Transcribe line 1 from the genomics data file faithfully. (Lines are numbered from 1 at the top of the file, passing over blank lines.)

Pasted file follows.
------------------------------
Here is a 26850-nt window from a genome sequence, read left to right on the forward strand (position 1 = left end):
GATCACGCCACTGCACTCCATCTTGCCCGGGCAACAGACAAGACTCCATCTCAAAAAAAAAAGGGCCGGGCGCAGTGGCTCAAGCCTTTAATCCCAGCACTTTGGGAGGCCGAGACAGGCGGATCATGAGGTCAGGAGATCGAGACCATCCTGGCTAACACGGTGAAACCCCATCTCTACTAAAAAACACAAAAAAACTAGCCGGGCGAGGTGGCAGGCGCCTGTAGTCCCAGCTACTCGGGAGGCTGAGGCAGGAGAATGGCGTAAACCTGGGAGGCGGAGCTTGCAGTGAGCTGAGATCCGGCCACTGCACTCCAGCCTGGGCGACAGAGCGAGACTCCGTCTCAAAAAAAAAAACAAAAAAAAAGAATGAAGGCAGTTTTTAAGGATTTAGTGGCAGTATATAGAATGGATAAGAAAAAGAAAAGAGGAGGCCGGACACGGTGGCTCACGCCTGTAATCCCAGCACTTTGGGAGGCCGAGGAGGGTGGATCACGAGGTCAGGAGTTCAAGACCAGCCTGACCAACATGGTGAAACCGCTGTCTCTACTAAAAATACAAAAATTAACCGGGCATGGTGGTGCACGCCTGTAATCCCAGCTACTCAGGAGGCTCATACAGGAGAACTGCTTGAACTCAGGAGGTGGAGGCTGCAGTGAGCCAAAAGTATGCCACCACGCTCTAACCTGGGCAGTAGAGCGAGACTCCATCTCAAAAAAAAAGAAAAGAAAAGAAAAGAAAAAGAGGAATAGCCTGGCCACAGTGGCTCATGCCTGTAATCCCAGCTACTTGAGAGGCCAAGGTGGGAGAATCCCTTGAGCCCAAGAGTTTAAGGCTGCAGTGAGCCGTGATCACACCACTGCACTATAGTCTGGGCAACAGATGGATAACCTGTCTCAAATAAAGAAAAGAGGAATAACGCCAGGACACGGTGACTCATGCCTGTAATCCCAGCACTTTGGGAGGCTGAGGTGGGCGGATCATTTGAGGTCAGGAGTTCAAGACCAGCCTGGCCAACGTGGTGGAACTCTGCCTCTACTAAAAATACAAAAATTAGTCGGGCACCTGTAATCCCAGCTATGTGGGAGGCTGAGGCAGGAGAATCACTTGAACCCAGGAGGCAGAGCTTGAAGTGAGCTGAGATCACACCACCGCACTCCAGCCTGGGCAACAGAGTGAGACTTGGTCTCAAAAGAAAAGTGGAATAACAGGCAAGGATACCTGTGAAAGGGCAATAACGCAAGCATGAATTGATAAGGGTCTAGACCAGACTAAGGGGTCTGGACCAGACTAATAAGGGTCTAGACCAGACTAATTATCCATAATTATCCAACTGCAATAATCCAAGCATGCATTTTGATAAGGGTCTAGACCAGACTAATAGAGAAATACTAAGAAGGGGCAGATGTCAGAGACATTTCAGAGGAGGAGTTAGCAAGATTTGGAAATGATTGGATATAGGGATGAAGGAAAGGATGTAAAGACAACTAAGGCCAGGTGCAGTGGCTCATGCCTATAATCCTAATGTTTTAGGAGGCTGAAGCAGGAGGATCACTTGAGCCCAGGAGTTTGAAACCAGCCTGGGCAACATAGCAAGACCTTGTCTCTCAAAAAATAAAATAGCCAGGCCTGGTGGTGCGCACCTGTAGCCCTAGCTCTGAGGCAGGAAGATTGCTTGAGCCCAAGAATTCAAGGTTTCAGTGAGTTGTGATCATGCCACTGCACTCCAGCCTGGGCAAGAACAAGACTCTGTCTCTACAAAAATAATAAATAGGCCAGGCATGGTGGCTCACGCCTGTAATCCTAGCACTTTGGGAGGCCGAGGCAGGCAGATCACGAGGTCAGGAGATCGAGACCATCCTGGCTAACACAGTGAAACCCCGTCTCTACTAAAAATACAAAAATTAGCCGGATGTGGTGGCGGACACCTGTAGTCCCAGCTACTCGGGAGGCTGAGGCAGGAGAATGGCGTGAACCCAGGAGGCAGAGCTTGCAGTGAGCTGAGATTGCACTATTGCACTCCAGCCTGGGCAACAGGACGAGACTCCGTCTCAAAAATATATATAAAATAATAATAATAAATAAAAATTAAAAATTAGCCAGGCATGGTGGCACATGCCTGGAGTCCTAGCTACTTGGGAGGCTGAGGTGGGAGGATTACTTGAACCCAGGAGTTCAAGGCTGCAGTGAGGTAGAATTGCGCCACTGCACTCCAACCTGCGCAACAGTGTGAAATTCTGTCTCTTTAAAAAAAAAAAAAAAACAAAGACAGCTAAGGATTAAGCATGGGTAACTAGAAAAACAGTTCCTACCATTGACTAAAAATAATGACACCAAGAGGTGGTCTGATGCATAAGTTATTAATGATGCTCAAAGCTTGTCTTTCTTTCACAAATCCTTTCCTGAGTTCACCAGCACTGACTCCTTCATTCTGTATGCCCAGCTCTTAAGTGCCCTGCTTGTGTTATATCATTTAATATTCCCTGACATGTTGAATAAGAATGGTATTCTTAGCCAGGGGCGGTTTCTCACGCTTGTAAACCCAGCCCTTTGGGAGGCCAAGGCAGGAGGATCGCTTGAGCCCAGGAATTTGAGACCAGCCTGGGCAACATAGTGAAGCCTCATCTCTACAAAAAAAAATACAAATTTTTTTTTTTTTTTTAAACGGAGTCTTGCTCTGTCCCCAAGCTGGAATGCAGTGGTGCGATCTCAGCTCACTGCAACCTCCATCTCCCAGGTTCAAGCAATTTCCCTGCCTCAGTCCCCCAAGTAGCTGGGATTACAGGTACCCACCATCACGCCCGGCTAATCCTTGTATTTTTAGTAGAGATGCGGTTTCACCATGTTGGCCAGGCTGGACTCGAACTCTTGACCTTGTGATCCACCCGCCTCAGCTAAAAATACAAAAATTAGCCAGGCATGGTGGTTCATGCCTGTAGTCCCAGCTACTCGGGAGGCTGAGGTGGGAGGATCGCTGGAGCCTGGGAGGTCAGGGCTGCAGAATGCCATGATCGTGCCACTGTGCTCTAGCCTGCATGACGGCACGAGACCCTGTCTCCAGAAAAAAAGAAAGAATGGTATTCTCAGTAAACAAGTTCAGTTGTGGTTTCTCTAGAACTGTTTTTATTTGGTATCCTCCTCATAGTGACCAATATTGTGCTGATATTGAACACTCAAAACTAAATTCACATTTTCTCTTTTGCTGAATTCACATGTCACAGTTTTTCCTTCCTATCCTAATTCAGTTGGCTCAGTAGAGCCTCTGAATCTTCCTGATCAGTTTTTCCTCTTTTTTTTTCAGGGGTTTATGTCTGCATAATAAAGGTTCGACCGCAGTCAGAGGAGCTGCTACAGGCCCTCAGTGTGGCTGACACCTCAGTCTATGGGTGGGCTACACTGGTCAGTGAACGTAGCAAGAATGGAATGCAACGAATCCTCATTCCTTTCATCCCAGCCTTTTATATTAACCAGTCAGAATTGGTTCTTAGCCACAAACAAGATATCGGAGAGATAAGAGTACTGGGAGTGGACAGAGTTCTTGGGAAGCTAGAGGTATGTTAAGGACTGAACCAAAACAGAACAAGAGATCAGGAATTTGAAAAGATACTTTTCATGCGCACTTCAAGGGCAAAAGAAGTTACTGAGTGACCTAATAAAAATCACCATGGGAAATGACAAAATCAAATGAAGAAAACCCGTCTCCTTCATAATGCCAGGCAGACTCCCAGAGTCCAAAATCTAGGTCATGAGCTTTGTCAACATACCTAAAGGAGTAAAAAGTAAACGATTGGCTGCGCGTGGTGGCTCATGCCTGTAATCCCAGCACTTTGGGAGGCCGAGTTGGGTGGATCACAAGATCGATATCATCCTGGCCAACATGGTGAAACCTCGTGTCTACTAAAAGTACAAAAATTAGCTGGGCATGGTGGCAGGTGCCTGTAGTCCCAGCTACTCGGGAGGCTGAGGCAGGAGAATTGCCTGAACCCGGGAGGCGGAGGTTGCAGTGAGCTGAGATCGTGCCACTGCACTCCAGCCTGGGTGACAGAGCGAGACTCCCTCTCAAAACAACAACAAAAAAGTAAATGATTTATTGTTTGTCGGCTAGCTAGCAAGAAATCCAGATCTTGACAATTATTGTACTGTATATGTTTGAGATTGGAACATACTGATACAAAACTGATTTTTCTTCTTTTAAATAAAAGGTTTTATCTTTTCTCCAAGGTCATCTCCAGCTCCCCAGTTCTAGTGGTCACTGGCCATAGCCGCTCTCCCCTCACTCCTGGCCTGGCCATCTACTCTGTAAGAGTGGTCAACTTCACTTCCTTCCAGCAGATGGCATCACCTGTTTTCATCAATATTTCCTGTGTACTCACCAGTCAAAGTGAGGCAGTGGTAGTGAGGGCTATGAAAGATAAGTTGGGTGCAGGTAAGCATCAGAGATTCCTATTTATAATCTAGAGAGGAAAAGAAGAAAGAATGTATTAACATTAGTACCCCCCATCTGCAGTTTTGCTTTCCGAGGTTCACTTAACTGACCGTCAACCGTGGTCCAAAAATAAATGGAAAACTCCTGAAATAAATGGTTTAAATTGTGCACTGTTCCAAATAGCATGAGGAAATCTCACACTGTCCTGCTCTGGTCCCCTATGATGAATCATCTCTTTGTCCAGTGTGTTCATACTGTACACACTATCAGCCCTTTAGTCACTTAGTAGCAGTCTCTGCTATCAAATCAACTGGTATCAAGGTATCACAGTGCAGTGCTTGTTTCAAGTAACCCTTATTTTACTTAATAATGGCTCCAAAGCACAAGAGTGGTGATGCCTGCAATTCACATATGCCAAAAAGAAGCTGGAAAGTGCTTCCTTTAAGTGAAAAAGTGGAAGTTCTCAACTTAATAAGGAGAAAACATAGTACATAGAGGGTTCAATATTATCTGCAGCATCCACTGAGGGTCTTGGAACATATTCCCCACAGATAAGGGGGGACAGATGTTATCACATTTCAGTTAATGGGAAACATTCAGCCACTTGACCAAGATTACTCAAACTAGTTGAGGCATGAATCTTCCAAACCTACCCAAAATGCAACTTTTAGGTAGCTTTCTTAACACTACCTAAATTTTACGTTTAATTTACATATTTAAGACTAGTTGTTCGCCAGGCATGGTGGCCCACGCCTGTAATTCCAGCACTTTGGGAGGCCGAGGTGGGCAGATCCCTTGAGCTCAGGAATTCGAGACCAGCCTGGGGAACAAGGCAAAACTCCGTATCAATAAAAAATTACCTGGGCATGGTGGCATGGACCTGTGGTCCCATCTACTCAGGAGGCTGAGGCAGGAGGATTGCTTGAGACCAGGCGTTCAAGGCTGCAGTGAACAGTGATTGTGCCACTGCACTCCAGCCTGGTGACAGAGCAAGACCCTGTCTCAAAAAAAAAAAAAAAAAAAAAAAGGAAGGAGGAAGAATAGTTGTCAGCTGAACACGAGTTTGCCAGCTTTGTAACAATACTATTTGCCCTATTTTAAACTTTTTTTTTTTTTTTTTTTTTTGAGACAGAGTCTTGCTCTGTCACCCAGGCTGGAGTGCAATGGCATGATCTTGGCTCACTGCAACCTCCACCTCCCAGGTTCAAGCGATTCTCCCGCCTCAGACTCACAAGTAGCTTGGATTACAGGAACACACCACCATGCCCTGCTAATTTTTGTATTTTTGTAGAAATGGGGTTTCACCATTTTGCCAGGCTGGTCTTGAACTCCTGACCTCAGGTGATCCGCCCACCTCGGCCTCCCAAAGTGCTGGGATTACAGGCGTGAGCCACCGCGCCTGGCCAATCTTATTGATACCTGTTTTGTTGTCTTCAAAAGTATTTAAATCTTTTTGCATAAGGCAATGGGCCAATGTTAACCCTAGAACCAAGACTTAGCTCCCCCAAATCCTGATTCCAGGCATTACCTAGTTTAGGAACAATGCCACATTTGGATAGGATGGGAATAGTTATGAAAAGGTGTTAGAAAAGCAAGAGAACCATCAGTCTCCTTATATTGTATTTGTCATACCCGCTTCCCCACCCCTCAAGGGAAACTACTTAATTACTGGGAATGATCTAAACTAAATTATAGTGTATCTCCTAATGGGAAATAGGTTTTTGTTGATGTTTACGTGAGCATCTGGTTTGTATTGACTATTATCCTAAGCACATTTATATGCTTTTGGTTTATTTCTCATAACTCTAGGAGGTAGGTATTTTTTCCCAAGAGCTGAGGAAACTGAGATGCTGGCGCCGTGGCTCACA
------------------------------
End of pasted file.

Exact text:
Here is a 26850-nt window from a genome sequence, read left to right on the forward strand (position 1 = left end):